Loneliness is a distressing feeling that accompanies the perception that one’s social needs are not being met by the quantity or the quality of one’s social relationships. For example, it may look like your friend has plenty of social interactions and should therefore not be lonely, but does your friend view things the same way? Your friend may view these social interactions as superficial and perfunctory (just ordinary everyday activities without any real meaning). Alternatively, a person may live a hermetic lifestyle and not feel lonely at all. It is the subjective perception of social isolation (real or imagined) that leads to feelings and perceptions of loneliness.
How can perceived loneliness affect our physical and mental health?
1. Cognitive functioning: Research has shown that perceptions of loneliness can negatively affect cognitive performance, can lead to cognitive decline, diminished executive control (working memory, flexible thinking, and inhibitory control) and can increase the risk of developing Alzheimer’s Disease and Dementia.
2. Depression: People who report feeling lonely also report depressive symptoms such as feelings of sadness, decreased life satisfaction, low self-esteem and self-efficacy and increased pessimism. Loneliness and depression can influence each other. Feelings and perceptions of loneliness lead to the development of depressive symptoms and those depressive symptoms influence the desire and ability to engage in social interactions thus perpetuating the feelings and perceptions of loneliness.
3. Alcohol misuse/abuse: Perceptions of loneliness is a significant contributing and maintaining factor in Alcoholism. Researcher believe that lonely people who drink heavily are more likely to experience alcohol related problems. Their perceptions of loneliness decrease their perceived social support thus preventing them from reaching out for help and support and preventing others from encouraging and offering help and support.
4. Suicide: Loneliness is a contributing factor to both suicidal ideation and completed suicides. The risk of suicidal ideation and completed suicides increases as perceptions of social isolation and loneliness increases.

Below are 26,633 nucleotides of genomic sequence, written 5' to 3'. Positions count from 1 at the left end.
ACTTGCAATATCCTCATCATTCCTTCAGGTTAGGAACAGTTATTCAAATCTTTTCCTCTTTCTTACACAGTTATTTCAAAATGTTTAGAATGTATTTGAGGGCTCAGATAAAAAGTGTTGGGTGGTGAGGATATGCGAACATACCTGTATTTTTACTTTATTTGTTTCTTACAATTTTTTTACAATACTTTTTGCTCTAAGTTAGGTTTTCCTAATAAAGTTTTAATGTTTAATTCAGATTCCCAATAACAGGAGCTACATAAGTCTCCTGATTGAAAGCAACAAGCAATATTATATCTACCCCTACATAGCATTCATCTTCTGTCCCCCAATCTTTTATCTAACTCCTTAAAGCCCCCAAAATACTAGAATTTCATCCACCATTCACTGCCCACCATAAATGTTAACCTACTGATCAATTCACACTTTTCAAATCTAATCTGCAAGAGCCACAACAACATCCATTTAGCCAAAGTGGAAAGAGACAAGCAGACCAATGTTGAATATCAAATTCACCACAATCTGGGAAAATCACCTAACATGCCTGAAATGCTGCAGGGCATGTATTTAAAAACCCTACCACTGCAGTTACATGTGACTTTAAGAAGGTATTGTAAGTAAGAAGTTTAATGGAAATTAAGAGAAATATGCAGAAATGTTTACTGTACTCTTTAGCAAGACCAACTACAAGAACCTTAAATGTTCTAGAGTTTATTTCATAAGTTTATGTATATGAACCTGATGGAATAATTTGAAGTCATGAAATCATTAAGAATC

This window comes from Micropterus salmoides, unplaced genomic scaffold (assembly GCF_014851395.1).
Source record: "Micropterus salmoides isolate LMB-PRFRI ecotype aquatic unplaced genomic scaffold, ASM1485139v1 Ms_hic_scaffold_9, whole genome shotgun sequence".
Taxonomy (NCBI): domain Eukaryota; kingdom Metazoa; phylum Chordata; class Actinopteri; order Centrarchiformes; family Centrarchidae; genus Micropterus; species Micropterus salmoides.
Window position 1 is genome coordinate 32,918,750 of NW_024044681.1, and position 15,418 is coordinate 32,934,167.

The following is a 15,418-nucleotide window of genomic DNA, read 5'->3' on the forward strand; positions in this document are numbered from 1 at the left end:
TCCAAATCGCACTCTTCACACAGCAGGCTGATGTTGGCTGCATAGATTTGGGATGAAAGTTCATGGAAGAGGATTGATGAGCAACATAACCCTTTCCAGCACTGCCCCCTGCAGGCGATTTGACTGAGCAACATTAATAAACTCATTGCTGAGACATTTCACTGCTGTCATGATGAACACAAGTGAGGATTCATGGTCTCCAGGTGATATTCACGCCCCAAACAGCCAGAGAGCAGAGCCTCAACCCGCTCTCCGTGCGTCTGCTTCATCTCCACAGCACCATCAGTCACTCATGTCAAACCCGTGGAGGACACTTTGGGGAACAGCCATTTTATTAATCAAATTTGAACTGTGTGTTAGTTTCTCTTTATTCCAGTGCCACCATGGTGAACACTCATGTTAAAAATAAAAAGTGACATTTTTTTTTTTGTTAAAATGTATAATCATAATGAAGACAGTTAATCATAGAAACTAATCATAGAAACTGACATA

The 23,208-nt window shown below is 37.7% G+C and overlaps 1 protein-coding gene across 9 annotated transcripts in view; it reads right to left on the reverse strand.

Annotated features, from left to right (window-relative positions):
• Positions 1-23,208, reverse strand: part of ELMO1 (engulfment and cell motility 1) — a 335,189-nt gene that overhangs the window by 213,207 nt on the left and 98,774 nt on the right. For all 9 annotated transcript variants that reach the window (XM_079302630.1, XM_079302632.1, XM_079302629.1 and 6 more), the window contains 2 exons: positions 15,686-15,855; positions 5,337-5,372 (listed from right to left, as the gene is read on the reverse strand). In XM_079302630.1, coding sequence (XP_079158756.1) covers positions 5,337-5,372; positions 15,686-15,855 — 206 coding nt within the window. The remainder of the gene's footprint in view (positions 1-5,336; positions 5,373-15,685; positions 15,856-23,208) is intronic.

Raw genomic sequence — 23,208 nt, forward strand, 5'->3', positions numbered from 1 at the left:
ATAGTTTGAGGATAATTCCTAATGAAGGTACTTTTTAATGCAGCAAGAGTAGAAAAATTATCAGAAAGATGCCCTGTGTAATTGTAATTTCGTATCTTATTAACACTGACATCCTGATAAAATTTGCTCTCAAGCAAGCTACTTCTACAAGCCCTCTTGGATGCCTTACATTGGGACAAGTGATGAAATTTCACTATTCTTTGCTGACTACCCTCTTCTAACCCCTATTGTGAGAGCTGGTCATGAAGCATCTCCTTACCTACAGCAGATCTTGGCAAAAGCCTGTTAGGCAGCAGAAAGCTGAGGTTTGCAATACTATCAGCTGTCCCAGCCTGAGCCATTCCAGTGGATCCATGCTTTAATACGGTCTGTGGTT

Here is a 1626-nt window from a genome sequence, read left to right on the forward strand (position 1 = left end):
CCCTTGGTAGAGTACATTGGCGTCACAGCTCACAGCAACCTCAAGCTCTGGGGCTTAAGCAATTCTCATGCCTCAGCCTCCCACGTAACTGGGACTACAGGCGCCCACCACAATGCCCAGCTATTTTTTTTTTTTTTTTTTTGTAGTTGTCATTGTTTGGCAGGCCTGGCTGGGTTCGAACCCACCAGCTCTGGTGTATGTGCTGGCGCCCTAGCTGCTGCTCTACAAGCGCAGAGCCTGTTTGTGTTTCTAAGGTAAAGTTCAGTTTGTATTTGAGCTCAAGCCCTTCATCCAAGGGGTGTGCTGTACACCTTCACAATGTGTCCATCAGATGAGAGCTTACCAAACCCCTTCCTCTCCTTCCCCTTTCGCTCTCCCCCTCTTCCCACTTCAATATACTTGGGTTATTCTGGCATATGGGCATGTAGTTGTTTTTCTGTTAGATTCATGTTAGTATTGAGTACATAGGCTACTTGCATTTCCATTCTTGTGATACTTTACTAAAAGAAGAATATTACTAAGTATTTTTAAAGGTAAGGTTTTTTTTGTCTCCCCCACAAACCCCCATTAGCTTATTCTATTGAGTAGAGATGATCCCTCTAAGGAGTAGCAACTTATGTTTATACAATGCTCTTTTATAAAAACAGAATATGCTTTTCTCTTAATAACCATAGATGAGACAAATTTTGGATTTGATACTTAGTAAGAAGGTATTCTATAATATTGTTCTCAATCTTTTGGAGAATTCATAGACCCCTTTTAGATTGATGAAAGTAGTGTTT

5. Development of personality disorders: Loneliness can underlie many personality disorders including Borderline Personality Disorder, Schizoid and schizotypal personality disorders, antisocial personality disorder and psychopathy. Borderline personality disorder for example is predicated upon the fears of abandonment and loneliness.
6. Child abuse and dysfunctional families: People who were continually abused as children and people who were raised in dysfunctional families where invalidation was the norm, are more likely to report feelings of loneliness in adulthood. The effects of the abuse and invalidation has destroyed self-esteem and impaired social skills and interpersonal trust.
7. Stress and immune function: Loneliness is a source of both acute and chronic stress. Lonely people are more likely to experience stress and will have less internal and external resources necessary to deal with the stress. Stress in and of itself is associated with impaired cellular immunity and inflammation.
How to cope with loneliness?
Join a social group or activity: Given today’s COVID-19 climate, it can be somewhat harder to join ‘real world’ social groups or activities. This may mean joining ‘online’ social groups or activities. Ideally, you want to join a group or an activity that you have an interest in or a passion for.
Adopt a pet: Pets have been shown to reduce perceptions of loneliness and increase perceptions of companionship. Owning a pet can also connect you to other people whether it’s walking your dog and meeting people or joining animal and pet appreciation groups.
Strengthen existing relationships: Some people are only comfortable being around a small group of people. Quality over quantity can really help ease perceptions of loneliness especially if that small group is healthy, nourishing and supportive.
Practice self-care: Loneliness can cause us to reject and dismiss ourselves and our fundamental needs. It is important to take particular care of our physical, mental, emotional and spiritual/religious health.
See a therapist: A therapist is not only a person to talk to. They can help you to gain insights and develop coping skills. Not everyone is comfortable talking to a therapist but there are other options out there (anonymous mental health call centres, church officials, etc).